NCAA Announces It Will Restore Joe Paterno’s Wins At Penn State

Coach Joe Paterno (C), being carried by the Penn State Football team after defeating Miami in the Festa Bowl.  (Photo by Mickey Pfleger/The LIFE Images Collection/Getty Images)

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Coach Joe Paterno (C), being carried by the Penn State Football team after defeating Miami in the Festa Bowl. (Photo by Mickey Pfleger/The LIFE Images Collection/Getty Images)

In a historic reversal of the sanctions it levied on Penn State following the Jerry Sandusky scandal, the NCAA has announced that it will be restoring iconic head coach Joe Paterno’s 111 wins. The wins would include 111 under Paterno before he passed away in 2012 and Penn State’s final victory in 2011 under defensive coach Tom Bradley, returning Paterno’s record to 409-136-3, making him the winning-ess coach in college football history.

Harrisburg’s Patriot News explains why.

A proposed settlement has been reached that will restore 111 wins by teams under legendary football coach Joe Paterno and one win by Tom Bradley that were wiped from the record books by the sanctions imposed by the NCAA in the wake of the Jerry Sandusky sex abuse scandal.

The announcement was made by the NCAA, moments before state Sen. Jake Corman was scheduled to make an announcement regarding his lawsuit against the NCAA. The lawsuit, originally an attempt to keep the $60 fine the NCAA imposed on Penn State in Pennsylvania, has become a case testing the validity of the penalties imposed by the NCAA.

Those penalties include the $60 million fine and the vacation of 112 victories earned by the football team between 1998 and 2011. It also included a ban on bowl games and scholarship reductions that have since been lifted.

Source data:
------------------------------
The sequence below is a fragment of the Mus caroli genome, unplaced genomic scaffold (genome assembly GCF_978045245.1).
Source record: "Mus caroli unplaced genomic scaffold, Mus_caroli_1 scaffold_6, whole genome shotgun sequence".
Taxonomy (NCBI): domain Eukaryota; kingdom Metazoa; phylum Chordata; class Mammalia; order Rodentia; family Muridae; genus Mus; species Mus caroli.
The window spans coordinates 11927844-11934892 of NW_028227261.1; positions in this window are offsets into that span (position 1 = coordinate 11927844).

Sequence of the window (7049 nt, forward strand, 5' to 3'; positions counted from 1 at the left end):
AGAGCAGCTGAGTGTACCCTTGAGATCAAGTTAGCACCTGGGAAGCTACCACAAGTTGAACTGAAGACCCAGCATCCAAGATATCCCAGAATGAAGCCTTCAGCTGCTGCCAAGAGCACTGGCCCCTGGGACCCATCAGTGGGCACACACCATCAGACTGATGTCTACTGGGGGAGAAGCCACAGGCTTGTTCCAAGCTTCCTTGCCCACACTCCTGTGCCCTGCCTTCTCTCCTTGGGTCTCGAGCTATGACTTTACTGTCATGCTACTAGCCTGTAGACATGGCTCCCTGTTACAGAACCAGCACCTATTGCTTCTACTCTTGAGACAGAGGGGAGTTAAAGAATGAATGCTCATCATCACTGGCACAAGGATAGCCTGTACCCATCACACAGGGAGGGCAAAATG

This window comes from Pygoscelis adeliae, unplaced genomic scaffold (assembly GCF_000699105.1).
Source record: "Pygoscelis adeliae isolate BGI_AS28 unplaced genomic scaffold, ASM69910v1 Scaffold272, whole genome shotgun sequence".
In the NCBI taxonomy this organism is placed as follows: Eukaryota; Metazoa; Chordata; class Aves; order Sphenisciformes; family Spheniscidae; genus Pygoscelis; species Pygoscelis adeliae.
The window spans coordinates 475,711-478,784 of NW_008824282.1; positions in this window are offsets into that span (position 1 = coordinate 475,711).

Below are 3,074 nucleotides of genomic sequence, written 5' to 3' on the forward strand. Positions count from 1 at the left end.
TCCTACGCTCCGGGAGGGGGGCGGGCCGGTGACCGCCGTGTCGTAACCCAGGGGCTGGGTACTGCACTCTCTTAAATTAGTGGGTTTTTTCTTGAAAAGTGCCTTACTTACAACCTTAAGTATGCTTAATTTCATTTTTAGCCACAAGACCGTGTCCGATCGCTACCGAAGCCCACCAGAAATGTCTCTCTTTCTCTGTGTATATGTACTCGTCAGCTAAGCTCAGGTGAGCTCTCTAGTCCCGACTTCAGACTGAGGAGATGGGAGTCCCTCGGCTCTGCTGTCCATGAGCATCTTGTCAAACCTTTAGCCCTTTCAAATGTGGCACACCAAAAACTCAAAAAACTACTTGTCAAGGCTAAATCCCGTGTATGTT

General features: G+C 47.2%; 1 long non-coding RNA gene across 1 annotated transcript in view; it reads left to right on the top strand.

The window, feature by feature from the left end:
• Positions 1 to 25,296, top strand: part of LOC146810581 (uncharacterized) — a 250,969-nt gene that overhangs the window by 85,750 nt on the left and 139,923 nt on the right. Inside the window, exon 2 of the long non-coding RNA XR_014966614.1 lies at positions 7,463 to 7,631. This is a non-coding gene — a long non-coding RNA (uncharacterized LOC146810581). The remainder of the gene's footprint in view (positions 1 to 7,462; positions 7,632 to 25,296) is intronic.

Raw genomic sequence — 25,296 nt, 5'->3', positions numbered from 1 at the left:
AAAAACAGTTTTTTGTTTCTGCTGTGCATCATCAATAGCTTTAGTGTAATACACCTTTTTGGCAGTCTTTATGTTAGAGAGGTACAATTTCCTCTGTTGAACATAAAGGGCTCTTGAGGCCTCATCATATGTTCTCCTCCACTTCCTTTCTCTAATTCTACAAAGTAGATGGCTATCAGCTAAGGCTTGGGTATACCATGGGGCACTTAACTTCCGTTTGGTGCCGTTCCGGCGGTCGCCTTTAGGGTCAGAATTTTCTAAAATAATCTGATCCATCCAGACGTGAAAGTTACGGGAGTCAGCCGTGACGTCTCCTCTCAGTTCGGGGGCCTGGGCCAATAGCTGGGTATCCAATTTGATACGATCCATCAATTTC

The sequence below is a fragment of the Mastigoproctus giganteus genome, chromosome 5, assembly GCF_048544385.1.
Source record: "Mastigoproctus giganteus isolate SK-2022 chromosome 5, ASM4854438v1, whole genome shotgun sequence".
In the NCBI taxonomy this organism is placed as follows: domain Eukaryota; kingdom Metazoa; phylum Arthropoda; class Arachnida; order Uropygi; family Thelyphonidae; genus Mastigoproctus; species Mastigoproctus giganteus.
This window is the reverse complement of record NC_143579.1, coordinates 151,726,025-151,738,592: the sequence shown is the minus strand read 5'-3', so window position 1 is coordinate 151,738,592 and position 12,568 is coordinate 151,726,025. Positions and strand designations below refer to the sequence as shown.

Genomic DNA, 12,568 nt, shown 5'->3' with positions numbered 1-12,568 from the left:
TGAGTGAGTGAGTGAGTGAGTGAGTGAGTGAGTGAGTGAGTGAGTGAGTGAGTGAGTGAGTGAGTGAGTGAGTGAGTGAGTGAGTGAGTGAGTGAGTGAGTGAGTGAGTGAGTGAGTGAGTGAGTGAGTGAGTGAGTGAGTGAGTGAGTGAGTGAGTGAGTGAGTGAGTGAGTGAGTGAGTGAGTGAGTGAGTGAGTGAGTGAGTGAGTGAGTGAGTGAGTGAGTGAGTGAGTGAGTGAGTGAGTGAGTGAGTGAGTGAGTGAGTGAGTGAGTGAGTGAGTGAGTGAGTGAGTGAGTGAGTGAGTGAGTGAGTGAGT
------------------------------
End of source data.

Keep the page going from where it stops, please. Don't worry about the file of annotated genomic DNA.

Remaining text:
If you haven’t followed the various lawsuits closely (usually only reported in local Pennsylvania papers and blogs), this is probably pretty confusing to an arm-chair sports fan. A lot of it stems from the NCAA exerting its power into a situation it legally had no right to exert itself into. The gist: The rule of law > a sports rule governing body. The goal of the lawsuit was to make sure that the $60 million fine Penn State paid the NCAA went to child abuse organizations within the state of Pennsylvania. Some speculate that the current lawsuit would have been a crucial blow the NCAA as a whole, causing the organization’s e-mails to be subpoenaed (and thus, made public record) causing all of its dirty secrets to come to light. Hence the settlement. In 2013, Deadspin’s Dom Cosentino summed up the case against the sanction, as awful and horrific as Jerry Sandusky’s crimes were:

No, the “goal” here was really for the NCAA to exert its own self-proclaimed moral authority into a situation into which it had no jurisdiction. The sanctions were never about any of that crap Emmert had some flack fart onto a page for him; they were the NCAA’s way of showing everyone it’s got a handle on the matter, that it’s doing something about the scourge of a university “culture” that had the audacity to put “football first.” But that “football first” “culture” remains alive and well at campuses throughout the country, and the NCAA remains one of its chief enablers and beneficiaries. And now, by giving back some of the scholarships it had no business taking away in the first place, the NCAA wants us to believe it is doing so to provide “additional education opportunities.” This is the twisted logic of an organization that increasingly needs a reason to exist.

I think it’s important to note that this doesn’t exonerate Paterno from the situation or offer validation of the coach, though certainly many cultish Penn State types will certainly take it as such. This is the NCAA circling the wagons and protecting their ass from having to reveal information that could cause it to implode. That is all. The perceived inaction in the Scandal (or not, depending on what side of the argument you’re on) remains.